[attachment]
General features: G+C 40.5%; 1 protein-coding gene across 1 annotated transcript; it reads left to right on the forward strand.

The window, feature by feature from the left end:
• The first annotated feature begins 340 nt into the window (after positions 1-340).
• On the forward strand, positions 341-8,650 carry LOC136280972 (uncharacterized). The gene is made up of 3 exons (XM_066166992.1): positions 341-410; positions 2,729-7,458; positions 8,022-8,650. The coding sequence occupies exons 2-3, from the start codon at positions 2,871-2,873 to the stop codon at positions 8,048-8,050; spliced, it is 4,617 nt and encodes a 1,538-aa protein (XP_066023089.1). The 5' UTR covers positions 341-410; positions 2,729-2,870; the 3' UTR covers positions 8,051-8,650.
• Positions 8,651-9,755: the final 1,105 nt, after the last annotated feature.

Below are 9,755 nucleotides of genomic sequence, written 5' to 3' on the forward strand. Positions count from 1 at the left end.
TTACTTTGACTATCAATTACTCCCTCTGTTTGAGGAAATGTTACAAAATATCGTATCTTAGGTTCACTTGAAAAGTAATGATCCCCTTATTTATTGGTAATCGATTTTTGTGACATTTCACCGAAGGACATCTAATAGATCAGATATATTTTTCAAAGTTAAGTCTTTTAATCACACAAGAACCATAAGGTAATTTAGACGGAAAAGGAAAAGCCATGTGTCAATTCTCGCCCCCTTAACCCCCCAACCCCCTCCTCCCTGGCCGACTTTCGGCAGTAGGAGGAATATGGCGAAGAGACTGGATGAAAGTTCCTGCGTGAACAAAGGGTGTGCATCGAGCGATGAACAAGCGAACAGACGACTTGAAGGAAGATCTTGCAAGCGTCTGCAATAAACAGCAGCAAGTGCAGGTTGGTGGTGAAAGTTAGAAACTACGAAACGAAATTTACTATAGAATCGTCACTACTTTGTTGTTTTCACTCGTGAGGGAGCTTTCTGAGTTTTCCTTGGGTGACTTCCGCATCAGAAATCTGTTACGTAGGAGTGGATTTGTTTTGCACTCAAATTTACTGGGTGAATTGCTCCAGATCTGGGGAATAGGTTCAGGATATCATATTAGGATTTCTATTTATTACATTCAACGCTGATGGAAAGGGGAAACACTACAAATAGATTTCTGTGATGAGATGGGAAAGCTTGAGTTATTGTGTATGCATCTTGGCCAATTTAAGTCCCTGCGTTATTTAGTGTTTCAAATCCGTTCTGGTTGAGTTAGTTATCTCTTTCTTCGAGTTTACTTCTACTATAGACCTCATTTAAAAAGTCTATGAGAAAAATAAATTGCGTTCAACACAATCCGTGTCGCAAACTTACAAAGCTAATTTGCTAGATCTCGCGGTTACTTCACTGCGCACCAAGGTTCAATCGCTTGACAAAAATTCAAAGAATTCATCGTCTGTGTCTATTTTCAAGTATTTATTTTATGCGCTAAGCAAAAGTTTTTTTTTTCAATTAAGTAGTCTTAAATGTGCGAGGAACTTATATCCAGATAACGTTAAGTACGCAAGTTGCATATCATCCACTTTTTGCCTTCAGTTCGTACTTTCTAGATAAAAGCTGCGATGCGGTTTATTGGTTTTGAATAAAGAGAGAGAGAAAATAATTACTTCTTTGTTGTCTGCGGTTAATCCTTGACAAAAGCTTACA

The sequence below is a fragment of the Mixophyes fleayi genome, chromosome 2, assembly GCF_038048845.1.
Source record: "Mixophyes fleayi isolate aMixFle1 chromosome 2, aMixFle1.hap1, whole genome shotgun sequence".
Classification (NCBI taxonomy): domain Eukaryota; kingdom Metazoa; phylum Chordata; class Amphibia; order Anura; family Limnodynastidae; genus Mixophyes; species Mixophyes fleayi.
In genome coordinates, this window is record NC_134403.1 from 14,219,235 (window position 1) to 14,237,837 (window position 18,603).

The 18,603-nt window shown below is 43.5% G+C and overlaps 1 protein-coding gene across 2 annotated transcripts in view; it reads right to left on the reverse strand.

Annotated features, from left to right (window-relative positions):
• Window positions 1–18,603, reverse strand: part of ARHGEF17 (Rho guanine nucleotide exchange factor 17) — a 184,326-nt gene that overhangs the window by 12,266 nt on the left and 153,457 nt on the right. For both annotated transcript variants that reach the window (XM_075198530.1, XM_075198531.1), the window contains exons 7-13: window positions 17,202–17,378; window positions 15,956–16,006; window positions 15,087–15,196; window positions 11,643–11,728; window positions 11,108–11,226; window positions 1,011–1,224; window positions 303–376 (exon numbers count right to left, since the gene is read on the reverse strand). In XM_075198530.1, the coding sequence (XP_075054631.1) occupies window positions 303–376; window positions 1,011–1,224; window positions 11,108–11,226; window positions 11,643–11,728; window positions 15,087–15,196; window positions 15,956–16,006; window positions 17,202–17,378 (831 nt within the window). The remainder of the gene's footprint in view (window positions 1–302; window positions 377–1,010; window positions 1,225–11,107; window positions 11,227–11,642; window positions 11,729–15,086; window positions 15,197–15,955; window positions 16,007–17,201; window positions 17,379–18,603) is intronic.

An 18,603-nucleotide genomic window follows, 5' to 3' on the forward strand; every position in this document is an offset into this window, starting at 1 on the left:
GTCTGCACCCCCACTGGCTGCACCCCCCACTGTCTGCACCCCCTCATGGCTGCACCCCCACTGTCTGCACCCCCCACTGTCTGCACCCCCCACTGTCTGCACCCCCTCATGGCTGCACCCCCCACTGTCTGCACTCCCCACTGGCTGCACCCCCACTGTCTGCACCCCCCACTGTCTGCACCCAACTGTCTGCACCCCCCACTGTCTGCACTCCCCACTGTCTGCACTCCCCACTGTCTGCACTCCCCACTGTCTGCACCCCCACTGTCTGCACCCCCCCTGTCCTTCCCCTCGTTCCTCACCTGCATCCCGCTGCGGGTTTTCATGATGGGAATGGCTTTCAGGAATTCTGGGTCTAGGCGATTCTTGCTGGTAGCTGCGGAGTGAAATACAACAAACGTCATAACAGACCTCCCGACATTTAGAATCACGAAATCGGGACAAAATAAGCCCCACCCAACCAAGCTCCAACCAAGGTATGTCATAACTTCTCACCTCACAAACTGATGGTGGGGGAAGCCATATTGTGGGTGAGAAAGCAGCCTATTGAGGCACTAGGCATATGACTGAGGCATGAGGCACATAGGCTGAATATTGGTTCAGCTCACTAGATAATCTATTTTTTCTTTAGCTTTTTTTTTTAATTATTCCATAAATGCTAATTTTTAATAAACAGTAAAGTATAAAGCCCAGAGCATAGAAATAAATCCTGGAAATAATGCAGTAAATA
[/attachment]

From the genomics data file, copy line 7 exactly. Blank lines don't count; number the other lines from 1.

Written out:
TTACTTTGACTATCAATTACTCCCTCTGTTTGAGGAAATGTTACAAAATATCGTATCTTAGGTTCACTTGAAAAGTAATGATCCCCTTATTTATTGGTAATCGATTTTTGTGACATTTCACCGAAGGACATCTAATAGATCAGATATATTTTTCAAAGTTAAGTCTTTTAATCACACAAGAACCATAAGGTAATTTAGACGGAAAAGGAAAAGCCATGTGTCAATTCTCGCCCCCTTAACCCCCCAACCCCCTCCTCCCTGGCCGACTTTCGGCAGTAGGAGGAATATGGCGAAGAGACTGGATGAAAGTTCCTGCGTGAACAAAGGGTGTGCATCGAGCGATGAACAAGCGAACAGACGACTTGAAGGAAGATCTTGCAAGCGTCTGCAATAAACAGCAGCAAGTGCAGGTTGGTGGTGAAAGTTAGAAACTACGAAACGAAATTTACTATAGAATCGTCACTACTTTGTTGTTTTCACTCGTGAGGGAGCTTTCTGAGTTTTCCTTGGGTGACTTCCGCATCAGAAATCTGTTACGTAGGAGTGGATTTGTTTTGCACTCAAATTTACTGGGTGAATTGCTCCAGATCTGGGGAATAGGTTCAGGATATCATATTAGGATTTCTATTTATTACATTCAACGCTGATGGAAAGGGGAAACACTACAAATAGATTTCTGTGATGAGATGGGAAAGCTTGAGTTATTGTGTATGCATCTTGGCCAATTTAAGTCCCTGCGTTATTTAGTGTTTCAAATCCGTTCTGGTTGAGTTAGTTATCTCTTTCTTCGAGTTTACTTCTACTATAGACCTCATTTAAAAAGTCTATGAGAAAAATAAATTGCGTTCAACACAATCCGTGTCGCAAACTTACAAAGCTAATTTGCTAGATCTCGCGGTTACTTCACTGCGCACCAAGGTTCAATCGCTTGACAAAAATTCAAAGAATTCATCGTCTGTGTCTATTTTCAAGTATTTATTTTATGCGCTAAGCAAAAGTTTTTTTTTTCAATTAAGTAGTCTTAAATGTGCGAGGAACTTATATCCAGATAACGTTAAGTACGCAAGTTGCATATCATCCACTTTTTGCCTTCAGTTCGTACTTTCTAGATAAAAGCTGCGATGCGGTTTATTGGTTTTGAATAAAGAGAGAGAGAAAATAATTACTTCTTTGTTGTCTGCGGTTAATCCTTGACAAAAGCTTACA